Gregory Halili: I work on my paintings as a cluster and as a series. Each series begins with one single painting or an idea from which the whole branches out. The choices for my palette depend on the emotion and the translation of what I want to evoke. My New York City paintings started from a single photograph, which I took years before actually creating the artwork. The period of incubation required to start the series was an essential mental process. I can now see—and more importantly, feel and translate—the image of the photograph as an old, antique piece. Limiting the colors on my palette for each painting is a conscious decision. For my new Constellation paintings (see paintings at top), I’m consumed by the horror vacui and the creation of wonderful details, resembling a miniature universe. The palette choice is in opposite extremes—light and dark, just like the light of the stars and darkness of space. The viewer may be surprised to find hints of colors in my miniatures. The closer one looks, the more one finds.
Sarah Strickly: Where do paintings begin for you?
Gregory Halili: The ideas for my art are inspired mainly from inner reflection and experiences based on old photographs, travels and sketches. Creating a miniature is a short technical process. It’s the creative process that takes longer, much of the time studying, drawing and contemplating the work.
I feel very blessed and fortunate and humble to be in a situation where I can be creative and produce work on a daily basis. I deeply feel that artists in general are in a position where they can enrich the world and share the beauty that’s created. Each day, I see my work as an opportunity to be passionate and creative. Each miniature is created with patience and quiet reflection.
Sarah Strickley: You’re able to render an extraordinary level of detail on a very small scale. At the risk of sounding silly, I’ll go ahead and ask you: How do you do it?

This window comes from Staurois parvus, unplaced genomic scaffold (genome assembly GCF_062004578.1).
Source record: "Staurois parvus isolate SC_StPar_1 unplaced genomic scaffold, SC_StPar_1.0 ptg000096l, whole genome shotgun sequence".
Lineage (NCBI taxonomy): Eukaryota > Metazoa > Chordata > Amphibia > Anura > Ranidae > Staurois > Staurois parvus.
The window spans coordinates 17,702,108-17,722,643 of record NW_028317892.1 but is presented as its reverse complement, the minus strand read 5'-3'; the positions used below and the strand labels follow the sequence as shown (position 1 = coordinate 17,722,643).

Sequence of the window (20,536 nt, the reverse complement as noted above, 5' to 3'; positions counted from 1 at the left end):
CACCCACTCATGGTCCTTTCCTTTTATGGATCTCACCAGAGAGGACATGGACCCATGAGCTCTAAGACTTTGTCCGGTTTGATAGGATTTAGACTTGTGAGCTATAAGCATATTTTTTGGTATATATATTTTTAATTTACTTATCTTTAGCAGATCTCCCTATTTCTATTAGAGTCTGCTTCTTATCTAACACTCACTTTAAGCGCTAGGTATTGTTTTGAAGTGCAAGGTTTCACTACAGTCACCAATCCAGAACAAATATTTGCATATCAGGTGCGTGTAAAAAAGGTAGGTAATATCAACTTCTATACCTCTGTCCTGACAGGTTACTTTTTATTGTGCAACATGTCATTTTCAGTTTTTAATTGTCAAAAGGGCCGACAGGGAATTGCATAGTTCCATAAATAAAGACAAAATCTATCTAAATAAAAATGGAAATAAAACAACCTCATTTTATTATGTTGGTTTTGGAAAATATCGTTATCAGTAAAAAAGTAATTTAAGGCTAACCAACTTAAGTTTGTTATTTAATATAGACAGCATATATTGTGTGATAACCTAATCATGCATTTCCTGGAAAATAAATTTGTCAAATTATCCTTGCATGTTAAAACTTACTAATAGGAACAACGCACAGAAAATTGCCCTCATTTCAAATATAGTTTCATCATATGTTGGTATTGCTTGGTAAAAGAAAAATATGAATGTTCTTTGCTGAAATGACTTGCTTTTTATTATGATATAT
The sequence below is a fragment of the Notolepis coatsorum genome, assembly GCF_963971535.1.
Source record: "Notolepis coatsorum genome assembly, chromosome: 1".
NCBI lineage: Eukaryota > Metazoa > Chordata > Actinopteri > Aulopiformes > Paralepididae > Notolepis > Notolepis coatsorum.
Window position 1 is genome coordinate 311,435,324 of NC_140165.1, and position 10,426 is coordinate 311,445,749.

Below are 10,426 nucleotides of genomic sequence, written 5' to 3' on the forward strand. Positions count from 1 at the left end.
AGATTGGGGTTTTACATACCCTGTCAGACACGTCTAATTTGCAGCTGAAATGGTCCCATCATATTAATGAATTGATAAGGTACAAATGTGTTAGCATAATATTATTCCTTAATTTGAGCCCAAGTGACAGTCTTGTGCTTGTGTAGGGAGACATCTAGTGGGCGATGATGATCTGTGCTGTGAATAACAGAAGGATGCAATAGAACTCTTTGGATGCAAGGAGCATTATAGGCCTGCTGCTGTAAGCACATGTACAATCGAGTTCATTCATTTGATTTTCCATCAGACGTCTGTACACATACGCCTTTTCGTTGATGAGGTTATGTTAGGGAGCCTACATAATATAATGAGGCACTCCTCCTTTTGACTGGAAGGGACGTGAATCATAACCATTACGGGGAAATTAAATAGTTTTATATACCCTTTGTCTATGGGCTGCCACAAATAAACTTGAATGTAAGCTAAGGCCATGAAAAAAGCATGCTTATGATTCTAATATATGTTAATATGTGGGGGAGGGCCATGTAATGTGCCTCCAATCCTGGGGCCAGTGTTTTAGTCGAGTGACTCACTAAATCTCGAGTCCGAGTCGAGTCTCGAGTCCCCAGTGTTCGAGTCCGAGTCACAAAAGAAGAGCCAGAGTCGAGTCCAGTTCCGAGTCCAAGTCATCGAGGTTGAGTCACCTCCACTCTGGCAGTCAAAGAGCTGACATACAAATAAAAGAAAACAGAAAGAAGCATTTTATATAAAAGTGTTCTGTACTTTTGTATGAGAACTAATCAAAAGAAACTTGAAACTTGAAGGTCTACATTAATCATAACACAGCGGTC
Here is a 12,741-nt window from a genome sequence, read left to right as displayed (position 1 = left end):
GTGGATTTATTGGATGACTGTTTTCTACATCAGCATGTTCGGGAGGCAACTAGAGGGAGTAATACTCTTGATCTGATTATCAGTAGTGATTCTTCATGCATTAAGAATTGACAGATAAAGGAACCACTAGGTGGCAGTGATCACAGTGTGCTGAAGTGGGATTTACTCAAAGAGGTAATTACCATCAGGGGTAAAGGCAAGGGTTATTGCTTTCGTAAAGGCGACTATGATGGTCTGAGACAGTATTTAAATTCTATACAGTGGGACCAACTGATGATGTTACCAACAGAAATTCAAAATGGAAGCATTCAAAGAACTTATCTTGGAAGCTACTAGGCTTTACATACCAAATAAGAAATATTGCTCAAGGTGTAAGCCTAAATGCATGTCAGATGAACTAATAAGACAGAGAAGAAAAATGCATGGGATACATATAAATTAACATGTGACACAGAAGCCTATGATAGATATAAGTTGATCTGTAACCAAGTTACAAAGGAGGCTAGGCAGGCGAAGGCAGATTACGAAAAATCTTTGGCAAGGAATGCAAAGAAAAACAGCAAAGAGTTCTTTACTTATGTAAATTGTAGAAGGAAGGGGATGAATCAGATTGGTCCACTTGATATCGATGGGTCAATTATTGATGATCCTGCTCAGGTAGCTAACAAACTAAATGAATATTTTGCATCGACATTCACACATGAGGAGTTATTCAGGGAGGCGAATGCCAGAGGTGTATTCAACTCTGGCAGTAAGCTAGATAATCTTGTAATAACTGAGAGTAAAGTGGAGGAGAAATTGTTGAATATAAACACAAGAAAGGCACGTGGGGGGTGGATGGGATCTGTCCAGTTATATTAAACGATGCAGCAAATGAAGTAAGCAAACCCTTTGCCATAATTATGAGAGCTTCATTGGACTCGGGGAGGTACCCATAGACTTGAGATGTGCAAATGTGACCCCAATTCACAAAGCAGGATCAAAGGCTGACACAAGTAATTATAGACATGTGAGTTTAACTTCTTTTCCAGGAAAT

Gregory Halili: On the technical side of painting miniatures, I use a hand-held magnifying lens, and kolinsky sable watercolor brushes, ranging from 5×0 through No. 4. My watercolor papers are mainly hot-pressed Arches. Every painting and subject is different, so each is tackled differently. For the more biomorphic forms like portraits and butterflies, the underlying drawing is created in fine ochre or yellow lines, using a 3×0 brush. For the architectural details of New York City cityscapes, I start by accurately drawing the foundation of the subject with a very sharp pencil. The first washes are mostly on the first stages, when I create the underpainting. The rest are stages of controlled detailing and layering of colors. I determine the right consistency of paint and water by testing the brushstrokes on another paper before putting it on the actual artwork.
Controlling watercolor on a very small scale is almost like meditation. One has to be very calm. Even a small jitter can have an affect in creating precise lines.
I mainly create watercolors in layers—often four or more layers. And I often almost entirely rework a painting three to five times before I feel it’s finished and as is far as it can become without being excessive. Each miniature is finished differently, not by time, but by how I feel when it’s done. Like many artists, I feel a painting can never truly be completed. One can work and rework a piece continually, for a very long time, and change it completely. An artist has to know when a work is done.
- See a free watercolor demonstration by Gregory Halili.
- Read about Gregory Halili’s butterfly watercolors in the July/August 2015 issue of The Artist’s Magazine.